For me, identifying an insect I don’t know is a bit of a haphazard process. Flicking through my fairly basic nature guides, using a search engine and describing what it is and looking under ‘images’ and hoping for the best, or trying to use specialist websites for moths, butterflies, bees etc.
However, every now and then I am completely stumped. I spotted this little flying insect on the floor on a drizzly day in Glastonbury, and it’s been bothering me ever since. So today I made it my mission to find a name for my mystery critter!
Firstly I looked at the coloured bands, yellow and black and went through various websites to see if anything similar popped up – all to no avail. I tried adding that it was a flying insect, or just a fly to see if that shed any light on the situation. Again, nothing that I thought was similar popped up.
But the appearance of a wasp in my search did get me thinking – the mystery bug did have the colouring of a wasp, so maybe it could be related to the wasp family?
This search seemed a lot more fruitful! I searched for ‘thin wasp uk’ and I was greeted with a picture of an Ichneumonidae.
As well as being a bit of a mouthful to say, I soon discovered that they are a parasitic wasp, who’s young feeds on the host the egg is laid on whilst alive (zombie critter!). There are over 2500 species in the UK alone! I found this helpful guide to give me more information about what I’d found.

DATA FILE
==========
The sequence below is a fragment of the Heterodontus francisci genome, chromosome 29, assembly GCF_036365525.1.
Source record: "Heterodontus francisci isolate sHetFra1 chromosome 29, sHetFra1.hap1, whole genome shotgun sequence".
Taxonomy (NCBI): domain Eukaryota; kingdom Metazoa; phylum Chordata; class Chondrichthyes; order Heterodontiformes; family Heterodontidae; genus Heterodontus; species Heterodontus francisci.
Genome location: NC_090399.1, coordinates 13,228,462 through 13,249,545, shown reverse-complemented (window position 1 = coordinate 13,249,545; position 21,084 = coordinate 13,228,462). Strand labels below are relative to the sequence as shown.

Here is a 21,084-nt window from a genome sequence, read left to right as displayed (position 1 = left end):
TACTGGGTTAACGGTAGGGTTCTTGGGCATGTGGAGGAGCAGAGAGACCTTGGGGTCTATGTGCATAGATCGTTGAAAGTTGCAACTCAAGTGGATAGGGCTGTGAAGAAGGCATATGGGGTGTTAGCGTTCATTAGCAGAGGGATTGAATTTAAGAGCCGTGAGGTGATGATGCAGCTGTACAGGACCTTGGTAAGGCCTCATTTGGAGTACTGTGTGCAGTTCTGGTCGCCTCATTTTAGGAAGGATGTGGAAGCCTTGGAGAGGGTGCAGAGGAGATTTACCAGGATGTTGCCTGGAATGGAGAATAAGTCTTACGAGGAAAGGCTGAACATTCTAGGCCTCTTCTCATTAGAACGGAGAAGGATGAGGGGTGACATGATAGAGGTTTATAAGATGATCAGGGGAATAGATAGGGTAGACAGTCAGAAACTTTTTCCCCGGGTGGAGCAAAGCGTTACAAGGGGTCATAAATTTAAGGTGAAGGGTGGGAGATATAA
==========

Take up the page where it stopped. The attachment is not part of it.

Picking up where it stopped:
After some more snooping, I’d discovered what I’d specifically found was a Amblyteles Armatorius male, who hosts their young in moth pupae, specifically the Yellow Underwing, where the young hatch and eat the caterpillar from the inside out. In the guide is an ID sheet and this lil fella fit the bill perfectly – a result!
Above is a photo that I found online taken by Life On An Oxfordshire Lawn, where the writer goes into greater detail about identifying Ichneumon wasps – a good read if like me you’re hearing about these for the first time!
I’m fascinated by parasitic creatures after a visit to the Natural History Museum once where they were holding a special night on cannibalism, parasites and things eating each other. Grim, but so interesting! So it’s fun to know we have so many of these insects in the UK – and now to find more of them!
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